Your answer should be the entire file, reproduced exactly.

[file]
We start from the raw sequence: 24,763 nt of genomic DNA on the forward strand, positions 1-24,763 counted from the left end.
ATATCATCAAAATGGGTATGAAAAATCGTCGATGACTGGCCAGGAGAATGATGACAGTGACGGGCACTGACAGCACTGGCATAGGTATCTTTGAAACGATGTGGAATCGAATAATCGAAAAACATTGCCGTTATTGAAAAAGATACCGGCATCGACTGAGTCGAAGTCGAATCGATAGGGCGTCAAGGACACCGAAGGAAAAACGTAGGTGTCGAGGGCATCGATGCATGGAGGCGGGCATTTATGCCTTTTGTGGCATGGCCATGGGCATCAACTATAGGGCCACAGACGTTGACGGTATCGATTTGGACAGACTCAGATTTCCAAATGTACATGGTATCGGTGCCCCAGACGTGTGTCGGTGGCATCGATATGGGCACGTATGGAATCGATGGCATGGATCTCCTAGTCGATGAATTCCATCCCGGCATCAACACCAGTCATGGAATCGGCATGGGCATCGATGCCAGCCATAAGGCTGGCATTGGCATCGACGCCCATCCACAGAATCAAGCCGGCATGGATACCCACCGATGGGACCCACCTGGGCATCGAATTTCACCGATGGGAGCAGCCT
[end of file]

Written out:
We start from the raw sequence: 24,763 nt of genomic DNA on the forward strand, positions 1-24,763 counted from the left end.
ATATCATCAAAATGGGTATGAAAAATCGTCGATGACTGGCCAGGAGAATGATGACAGTGACGGGCACTGACAGCACTGGCATAGGTATCTTTGAAACGATGTGGAATCGAATAATCGAAAAACATTGCCGTTATTGAAAAAGATACCGGCATCGACTGAGTCGAAGTCGAATCGATAGGGCGTCAAGGACACCGAAGGAAAAACGTAGGTGTCGAGGGCATCGATGCATGGAGGCGGGCATTTATGCCTTTTGTGGCATGGCCATGGGCATCAACTATAGGGCCACAGACGTTGACGGTATCGATTTGGACAGACTCAGATTTCCAAATGTACATGGTATCGGTGCCCCAGACGTGTGTCGGTGGCATCGATATGGGCACGTATGGAATCGATGGCATGGATCTCCTAGTCGATGAATTCCATCCCGGCATCAACACCAGTCATGGAATCGGCATGGGCATCGATGCCAGCCATAAGGCTGGCATTGGCATCGACGCCCATCCACAGAATCAAGCCGGCATGGATACCCACCGATGGGACCCACCTGGGCATCGAATTTCACCGATGGGAGCAGCCT